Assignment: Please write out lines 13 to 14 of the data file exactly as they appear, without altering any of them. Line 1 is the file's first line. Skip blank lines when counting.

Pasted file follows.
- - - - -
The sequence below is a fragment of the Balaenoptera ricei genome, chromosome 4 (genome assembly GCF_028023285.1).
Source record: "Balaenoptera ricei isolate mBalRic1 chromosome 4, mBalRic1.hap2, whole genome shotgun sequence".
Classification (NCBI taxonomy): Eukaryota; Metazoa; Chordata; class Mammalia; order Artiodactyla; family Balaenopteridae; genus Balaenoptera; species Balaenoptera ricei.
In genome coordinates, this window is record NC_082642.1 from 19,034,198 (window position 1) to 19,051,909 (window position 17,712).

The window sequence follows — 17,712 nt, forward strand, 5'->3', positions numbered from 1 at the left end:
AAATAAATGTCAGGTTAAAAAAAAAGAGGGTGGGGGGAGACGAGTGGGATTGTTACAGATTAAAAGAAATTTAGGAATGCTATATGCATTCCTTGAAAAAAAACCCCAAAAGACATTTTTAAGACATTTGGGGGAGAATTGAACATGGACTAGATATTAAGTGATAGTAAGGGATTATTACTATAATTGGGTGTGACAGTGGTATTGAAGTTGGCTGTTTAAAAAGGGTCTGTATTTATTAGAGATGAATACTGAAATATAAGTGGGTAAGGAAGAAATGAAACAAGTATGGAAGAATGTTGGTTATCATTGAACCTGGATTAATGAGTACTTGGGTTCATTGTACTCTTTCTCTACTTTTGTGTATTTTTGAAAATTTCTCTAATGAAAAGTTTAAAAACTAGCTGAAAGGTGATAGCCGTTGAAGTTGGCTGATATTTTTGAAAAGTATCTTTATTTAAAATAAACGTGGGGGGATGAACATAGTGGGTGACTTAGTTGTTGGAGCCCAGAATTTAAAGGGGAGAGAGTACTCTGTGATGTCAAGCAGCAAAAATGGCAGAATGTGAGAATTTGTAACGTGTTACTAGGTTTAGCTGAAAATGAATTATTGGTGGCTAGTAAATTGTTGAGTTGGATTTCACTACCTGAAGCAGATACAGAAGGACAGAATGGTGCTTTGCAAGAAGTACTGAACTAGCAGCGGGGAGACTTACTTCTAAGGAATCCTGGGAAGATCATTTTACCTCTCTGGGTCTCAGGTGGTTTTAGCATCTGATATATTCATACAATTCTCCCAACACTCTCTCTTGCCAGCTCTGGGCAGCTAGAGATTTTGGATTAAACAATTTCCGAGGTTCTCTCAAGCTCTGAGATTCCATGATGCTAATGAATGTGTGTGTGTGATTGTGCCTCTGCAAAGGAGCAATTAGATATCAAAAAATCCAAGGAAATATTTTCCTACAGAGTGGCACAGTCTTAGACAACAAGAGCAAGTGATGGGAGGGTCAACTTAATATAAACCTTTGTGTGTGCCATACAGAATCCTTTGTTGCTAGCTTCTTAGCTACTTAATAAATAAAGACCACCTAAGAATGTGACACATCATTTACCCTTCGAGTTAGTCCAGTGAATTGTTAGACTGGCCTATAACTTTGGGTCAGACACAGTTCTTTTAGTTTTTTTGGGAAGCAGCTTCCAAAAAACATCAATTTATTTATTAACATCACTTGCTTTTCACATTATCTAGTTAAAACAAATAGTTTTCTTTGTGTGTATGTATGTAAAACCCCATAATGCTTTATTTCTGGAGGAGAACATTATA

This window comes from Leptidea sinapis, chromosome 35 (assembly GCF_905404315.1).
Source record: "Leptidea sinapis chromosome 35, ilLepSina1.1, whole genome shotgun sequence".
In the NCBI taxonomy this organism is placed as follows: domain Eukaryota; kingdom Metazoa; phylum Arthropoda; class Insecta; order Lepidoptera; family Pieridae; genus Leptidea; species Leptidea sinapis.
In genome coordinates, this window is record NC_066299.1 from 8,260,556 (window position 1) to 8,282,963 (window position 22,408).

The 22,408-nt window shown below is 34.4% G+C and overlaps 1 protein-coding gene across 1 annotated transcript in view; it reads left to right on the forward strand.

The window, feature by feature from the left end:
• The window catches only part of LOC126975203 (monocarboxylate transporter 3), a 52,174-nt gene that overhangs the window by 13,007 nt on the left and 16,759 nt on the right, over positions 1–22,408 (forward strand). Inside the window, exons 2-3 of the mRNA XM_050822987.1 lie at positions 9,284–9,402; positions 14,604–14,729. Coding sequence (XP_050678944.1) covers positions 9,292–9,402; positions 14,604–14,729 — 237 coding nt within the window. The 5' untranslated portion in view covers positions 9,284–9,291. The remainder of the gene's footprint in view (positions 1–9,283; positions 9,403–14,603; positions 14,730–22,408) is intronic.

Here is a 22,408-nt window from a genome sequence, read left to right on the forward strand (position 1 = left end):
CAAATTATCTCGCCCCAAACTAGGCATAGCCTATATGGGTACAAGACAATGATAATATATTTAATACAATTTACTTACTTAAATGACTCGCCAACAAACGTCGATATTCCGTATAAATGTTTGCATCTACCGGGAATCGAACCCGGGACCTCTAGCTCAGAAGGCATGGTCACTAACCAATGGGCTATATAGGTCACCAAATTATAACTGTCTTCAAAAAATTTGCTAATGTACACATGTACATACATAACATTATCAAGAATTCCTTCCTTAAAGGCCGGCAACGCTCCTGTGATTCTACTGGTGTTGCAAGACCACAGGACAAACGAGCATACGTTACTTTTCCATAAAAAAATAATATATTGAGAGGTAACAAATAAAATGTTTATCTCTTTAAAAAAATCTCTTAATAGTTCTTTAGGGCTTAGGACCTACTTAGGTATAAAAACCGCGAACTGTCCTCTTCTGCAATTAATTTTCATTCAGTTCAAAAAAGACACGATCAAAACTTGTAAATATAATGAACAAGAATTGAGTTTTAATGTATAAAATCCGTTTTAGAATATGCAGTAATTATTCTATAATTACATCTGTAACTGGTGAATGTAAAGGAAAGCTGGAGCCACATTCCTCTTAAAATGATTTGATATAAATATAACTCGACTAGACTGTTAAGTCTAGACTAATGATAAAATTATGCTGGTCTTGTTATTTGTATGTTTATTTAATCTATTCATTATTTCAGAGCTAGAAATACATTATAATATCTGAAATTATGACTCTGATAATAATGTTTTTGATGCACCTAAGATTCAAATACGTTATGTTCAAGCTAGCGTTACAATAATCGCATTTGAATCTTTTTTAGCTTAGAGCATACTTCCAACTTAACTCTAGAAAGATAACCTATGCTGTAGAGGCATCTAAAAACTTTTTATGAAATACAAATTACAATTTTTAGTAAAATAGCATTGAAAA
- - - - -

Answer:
• The window catches only part of LOC126975203 (monocarboxylate transporter 3), a 52,174-nt gene that overhangs the window by 13,007 nt on the left and 16,759 nt on the right, over positions 1–22,408 (forward strand). Inside the window, exons 2-3 of the mRNA XM_050822987.1 lie at positions 9,284–9,402; positions 14,604–14,729. Coding sequence (XP_050678944.1) covers positions 9,292–9,402; positions 14,604–14,729 — 237 coding nt within the window. The 5' untranslated portion in view covers positions 9,284–9,291. The remainder of the gene's footprint in view (positions 1–9,283; positions 9,403–14,603; positions 14,730–22,408) is intronic.

Here is a 22,408-nt window from a genome sequence, read left to right on the forward strand (position 1 = left end):